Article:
War spikes in the Eve Online universe: A political economist’s account

Screen Shot 2014-01-30 at 10.07.38 AMVicious, intense war broke out the other day. Hundreds if not thousands of people, in New York, in Chicago, in the great capitals of Europe, in China, rushed home on the news that hard-earned assets they were keeping in an inhospitable far away place had been placed under sustained, brutal military attack. By the end of the day, or more like it in the wee hours of the morning, exhausted by the battle’s intensity, the defenders took stock of the material damage: it amounted to hundreds of thousands of dollars.

The fact that the physical damage was of the digital variety, and confined within Eve Online, a multi-player game, does not mean that it was not real. The destroyed starships, outposts and mines cost real dollars and took months and months of dedicated, skilled labour to put together. Make no mistake dear reader: these were real losses.

They took place in a far away sector of Eve Online’s digital universe; the exquisitely designed multi-player game unfolding in real time in a cosmos that is modelled as the ultimate Hobbesian inter-stellar ‘state of nature’. Eve Online has purposefully created a universe in which life is “solitary, brutish, nasty and short” and where Machiavelli’s advice to the Prince, that “a necessary war is a just one”, rules supreme.

Unlike other multi-player games, Eve Online both tolerates and encourages players to loot, defraud, undermine, even to murder the avatars of other participants as long as such acts are carried out for ‘economic and material gain’.[1] This ultimate laissez faire universe, in the absence of a Leviathan to keep everyone “in awe”, is what motivates players not only to be ruthless but to seek out alliances, to forge cartels, to pay protection money to powerful gangs of other players. It is what makes Eve Online fun to play. And what motivates players to spend large wads of money to purchase ISKs, the Eve Online in-game currency, so as to invest in the starships, the materials, the rights to mineral extraction from far-away asteroids, the bribes; on everything one needs to build up a respectable presence in a universe where ‘might is right’.

The recent spike of violence that ruined so much property, worth up to half a million dollars (according to some estimates) was due to the accidental de-stabilisation of an unstable truce. In that part of the Eve Online universe, some forgetful player merely neglected to make the usual, periodic payment to the cartel that protected his ‘assets’ from other cartels. One thing led to another and an assault that was intended as a ‘lesson’ to the forgetful subservient triggered off major warfare.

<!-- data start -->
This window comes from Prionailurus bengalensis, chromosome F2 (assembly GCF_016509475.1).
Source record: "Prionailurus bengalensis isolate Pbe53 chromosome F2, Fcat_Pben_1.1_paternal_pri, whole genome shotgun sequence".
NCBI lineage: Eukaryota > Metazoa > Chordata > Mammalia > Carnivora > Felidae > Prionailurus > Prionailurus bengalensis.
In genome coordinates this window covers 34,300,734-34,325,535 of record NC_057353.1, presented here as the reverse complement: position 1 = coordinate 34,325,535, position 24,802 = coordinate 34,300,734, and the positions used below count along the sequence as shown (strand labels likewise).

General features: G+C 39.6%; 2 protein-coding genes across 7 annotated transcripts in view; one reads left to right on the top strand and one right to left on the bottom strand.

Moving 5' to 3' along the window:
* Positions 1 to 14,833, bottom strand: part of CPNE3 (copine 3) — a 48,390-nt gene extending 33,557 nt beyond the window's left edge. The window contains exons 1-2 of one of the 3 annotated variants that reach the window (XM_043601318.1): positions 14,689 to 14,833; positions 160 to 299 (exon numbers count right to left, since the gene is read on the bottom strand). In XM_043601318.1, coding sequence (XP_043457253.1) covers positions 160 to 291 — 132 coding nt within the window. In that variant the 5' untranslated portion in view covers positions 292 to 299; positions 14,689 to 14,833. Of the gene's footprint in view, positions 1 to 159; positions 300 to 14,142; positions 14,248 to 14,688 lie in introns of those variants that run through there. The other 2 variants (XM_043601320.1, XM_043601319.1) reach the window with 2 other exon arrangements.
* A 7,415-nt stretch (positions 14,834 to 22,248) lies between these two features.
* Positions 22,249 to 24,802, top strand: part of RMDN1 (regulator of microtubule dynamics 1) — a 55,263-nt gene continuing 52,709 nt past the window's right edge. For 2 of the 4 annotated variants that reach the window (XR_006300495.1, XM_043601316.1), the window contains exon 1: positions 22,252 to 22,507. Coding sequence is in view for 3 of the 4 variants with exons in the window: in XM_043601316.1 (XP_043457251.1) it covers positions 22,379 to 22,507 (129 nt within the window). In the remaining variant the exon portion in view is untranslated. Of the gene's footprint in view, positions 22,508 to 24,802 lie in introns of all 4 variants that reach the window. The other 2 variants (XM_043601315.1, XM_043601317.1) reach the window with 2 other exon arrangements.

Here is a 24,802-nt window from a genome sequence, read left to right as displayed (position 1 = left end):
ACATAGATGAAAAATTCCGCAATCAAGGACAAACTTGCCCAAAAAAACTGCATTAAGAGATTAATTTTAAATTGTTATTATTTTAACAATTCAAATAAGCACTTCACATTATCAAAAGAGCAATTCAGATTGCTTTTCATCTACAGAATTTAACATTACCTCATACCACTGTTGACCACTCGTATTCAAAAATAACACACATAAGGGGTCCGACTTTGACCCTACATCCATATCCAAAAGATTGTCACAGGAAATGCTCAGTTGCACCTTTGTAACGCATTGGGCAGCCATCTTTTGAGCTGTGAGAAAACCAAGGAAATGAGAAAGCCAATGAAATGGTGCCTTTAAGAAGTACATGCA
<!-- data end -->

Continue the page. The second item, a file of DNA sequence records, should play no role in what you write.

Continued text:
Very soon journalists, some from respectable newspapers and media organisations, started emailing me, seeking my views on the economic significance of this incident, and of the destruction that it caused. I find this fascinating in itself. For when such media outlets take an interest in the way a video game is developing, and pose economic questions about it to an… economist, one knows that something is afoot. As I have written elsewherethe social economies that have evolved within video games have acquired meaning and importance for the offline world that most of us live in. And vice versa, of course: it is not uninteresting that the good folks at CCP, the Icelandic company that developed and runs Eve Online, were the first video gaming company to have headhunted an academic economist (Eyjólfur Guðmundsson, formerly dean of the faculty of business and science at the University of Akureyri) to study and ‘manage’ the game’s social economy.

Turning to the economic consequences of the latest war, on which the aforementioned journalists were asking me to comment, the facts are plain: Eve Online’s economy has two inputs: economic ‘power’ brought into it (as players convert dollars, euros and yen into ISKs) and assets that are manufactured through hard work, cooperation and cunning within the game. The distribution of this value depends entirely on in-game behaviour. Participants will try to make their ISKs go further by populating far-flung parts of the galaxy where mineral extraction and property rights are cheaper but come at the hefty cost of the greater insecurity caused by the fear of rogue, brutish predators who prey brutally on the newcomers.